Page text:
Whenever you add a new source, the following window appears. Here you can create and name a new source or add an existing one to your scene. That means, if you already use your webcam in another scene, you won’t have to add and set it up again, but you can transfer them directly from this list. Now name your new source (e. g. “Overlay”) and click OK.


Now you will be taken to a new window in which you can add the image file to the OBS scene. Click on “Browse”, find the folder containing your overlay image file and select it. Click OK again and the overlay should now be part of your scene:



Tip: If you want to use a facecam with a suitable frame, simply repeat the steps above with the respective frame image file.


In the next step, you will be adding the game of your choice to OBS. Click on “+” again and then on “Game Capture”. Name the scene and then enter the settings window. Select “Capture specific window” in “Mode” there. Now you can select your desired game from “Window”. (Note, however, that this is only possible if the game is running.)



Make sure that the overlay is above the game recording in the sources order. If this is not the case, first click on the overlay in the Sources box and then on the upward facing arrow at the bottom of the box. If everything worked out, your OBS should look something like this:



Now we are going to add a facecam. If you prefer to stream without a webcam, you can skip this. Click “+” in the Sources selection menu, and select “Video Capture Device” and click OK.


From “Device” you can now select your webcam. You can set FPS, resolution and other default options here. For a more detailed editing of the image, just click on “Configure video” and you will be taken directly to the configuration software of your webcam.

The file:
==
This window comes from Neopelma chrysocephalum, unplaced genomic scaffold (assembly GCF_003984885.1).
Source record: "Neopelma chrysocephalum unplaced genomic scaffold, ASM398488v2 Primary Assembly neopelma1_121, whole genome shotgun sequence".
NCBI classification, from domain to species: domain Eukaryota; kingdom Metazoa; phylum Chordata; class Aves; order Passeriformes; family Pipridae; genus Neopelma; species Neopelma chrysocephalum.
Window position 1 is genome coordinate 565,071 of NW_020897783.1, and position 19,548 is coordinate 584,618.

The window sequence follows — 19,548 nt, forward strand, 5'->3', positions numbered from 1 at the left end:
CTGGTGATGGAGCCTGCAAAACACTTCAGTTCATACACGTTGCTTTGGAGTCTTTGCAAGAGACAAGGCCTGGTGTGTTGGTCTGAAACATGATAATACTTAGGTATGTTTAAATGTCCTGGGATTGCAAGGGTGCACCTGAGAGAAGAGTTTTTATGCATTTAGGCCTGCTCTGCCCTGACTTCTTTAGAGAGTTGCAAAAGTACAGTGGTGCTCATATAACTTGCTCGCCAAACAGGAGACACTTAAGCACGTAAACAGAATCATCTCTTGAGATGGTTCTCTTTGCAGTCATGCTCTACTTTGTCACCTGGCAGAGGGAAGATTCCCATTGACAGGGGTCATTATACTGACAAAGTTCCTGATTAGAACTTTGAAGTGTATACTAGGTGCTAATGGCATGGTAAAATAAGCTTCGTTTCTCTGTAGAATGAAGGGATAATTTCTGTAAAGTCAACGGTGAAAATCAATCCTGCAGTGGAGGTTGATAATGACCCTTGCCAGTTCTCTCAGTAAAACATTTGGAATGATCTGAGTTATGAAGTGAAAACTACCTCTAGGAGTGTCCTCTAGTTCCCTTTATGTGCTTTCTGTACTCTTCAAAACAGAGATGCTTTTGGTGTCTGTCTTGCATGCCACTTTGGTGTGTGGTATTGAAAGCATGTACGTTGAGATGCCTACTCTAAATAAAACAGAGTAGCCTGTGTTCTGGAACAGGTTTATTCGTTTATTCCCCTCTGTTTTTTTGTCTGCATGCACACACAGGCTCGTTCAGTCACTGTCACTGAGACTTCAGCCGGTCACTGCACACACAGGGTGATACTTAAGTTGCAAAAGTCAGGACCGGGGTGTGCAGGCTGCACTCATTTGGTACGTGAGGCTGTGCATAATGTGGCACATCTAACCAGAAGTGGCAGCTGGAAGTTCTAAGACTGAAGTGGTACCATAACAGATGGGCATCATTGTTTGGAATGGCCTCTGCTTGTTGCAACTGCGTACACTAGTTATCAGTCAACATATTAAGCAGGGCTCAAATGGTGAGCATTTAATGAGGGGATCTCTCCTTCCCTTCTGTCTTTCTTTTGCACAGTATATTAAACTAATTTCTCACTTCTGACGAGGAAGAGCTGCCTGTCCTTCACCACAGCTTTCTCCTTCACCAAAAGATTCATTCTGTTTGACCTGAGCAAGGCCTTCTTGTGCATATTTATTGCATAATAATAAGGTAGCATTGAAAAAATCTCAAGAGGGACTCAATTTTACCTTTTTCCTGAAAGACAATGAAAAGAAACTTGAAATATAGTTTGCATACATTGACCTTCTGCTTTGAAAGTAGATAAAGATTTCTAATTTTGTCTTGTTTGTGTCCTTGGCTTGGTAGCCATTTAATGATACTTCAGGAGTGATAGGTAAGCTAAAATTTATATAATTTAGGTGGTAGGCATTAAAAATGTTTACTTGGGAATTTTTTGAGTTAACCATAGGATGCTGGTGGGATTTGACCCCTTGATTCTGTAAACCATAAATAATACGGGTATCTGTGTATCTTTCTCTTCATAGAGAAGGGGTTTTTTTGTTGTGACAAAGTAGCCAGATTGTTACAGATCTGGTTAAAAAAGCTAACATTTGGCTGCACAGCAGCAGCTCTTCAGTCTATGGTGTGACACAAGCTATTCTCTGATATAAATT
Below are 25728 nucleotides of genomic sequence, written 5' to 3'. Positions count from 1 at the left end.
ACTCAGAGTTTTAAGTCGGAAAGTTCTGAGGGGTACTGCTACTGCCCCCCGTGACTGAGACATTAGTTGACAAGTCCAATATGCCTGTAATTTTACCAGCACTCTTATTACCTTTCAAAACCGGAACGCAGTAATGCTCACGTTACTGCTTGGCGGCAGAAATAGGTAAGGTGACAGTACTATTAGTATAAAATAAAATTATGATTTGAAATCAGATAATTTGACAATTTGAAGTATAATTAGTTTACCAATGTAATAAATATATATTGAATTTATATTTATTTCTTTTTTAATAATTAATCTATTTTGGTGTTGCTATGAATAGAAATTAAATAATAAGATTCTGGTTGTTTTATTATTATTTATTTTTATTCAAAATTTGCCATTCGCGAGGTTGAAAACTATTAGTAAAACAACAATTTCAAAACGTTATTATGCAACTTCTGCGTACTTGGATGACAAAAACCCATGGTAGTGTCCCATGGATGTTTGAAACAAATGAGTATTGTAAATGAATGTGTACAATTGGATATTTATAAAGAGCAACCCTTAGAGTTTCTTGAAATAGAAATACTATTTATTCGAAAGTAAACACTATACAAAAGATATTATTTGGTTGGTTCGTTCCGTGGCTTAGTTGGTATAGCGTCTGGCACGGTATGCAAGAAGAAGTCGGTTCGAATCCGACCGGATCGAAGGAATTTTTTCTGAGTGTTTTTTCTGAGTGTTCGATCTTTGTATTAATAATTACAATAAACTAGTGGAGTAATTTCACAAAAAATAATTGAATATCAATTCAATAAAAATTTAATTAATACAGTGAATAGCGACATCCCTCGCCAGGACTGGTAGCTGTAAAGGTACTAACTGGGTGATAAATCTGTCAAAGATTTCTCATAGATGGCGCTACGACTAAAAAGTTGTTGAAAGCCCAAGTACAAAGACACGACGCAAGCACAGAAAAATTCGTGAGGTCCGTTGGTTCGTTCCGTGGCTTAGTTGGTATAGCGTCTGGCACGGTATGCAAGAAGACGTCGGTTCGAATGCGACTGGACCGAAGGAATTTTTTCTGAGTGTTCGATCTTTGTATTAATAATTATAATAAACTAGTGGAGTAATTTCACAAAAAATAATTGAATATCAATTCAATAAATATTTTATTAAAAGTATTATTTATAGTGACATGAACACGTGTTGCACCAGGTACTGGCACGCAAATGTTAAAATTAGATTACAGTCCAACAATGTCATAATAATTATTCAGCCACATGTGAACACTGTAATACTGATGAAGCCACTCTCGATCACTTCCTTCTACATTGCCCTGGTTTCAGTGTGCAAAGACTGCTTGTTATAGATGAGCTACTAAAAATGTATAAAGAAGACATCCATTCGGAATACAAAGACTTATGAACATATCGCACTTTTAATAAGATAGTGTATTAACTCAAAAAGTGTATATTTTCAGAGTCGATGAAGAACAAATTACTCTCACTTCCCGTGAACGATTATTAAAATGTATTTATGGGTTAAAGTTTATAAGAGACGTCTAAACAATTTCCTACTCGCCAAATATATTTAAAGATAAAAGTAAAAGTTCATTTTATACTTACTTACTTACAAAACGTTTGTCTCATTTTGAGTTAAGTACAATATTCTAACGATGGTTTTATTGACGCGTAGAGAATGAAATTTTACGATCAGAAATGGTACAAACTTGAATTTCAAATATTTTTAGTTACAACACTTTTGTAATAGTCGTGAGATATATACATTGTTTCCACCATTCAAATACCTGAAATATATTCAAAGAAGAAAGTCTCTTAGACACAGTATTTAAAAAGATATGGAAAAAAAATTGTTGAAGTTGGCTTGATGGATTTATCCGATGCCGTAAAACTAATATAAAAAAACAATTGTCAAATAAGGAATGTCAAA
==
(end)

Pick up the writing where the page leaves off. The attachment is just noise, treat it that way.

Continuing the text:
Now you have to adjust the size of the cam to fit your frame. To do this, simply select the webcam in the Sources box by left-clicking on it and then pull on one of the corners of the image. Click on the picture and hold down left-click if you want to move the picture a little.



Hint: As soon as you have adapted the cam to the frame, select the frame and cam in the Sources box by left-clicking on it while holding down the Ctrl key and then move them together within the scene.


After adding the cam and the frame, consider the sequence of the respective sources again and change them, if necessary, using the arrow keys. In the end, your Sources box should look like above.

Adding Donations, Followers, etc.

Since many overlays have the option to add information about donations, followers etc. to the stream, you can choose to display this information in your broadcast.

This time you choose “BrowserSource” from the source selection and give this source a name (e. g.”Latest follower”).

Depending on the provider, there are different ways to add the desired information to the stream. There is, for example, the possibility to define follows, subscribers and donations as single sources and display them at different points of the overlay. You can also generate an “event list”, which shows the last four events.


An example for a popular service would be Streamlabs. All you have to do is connect your Twitch account on streamlabs.com and you can edit the display of your respective stream information immediately. Then you can generate a link that you simply add via the BrowserSource window. Just insert the link as below in the “URL” box. If necessary adjust the height and width and then click “OK”.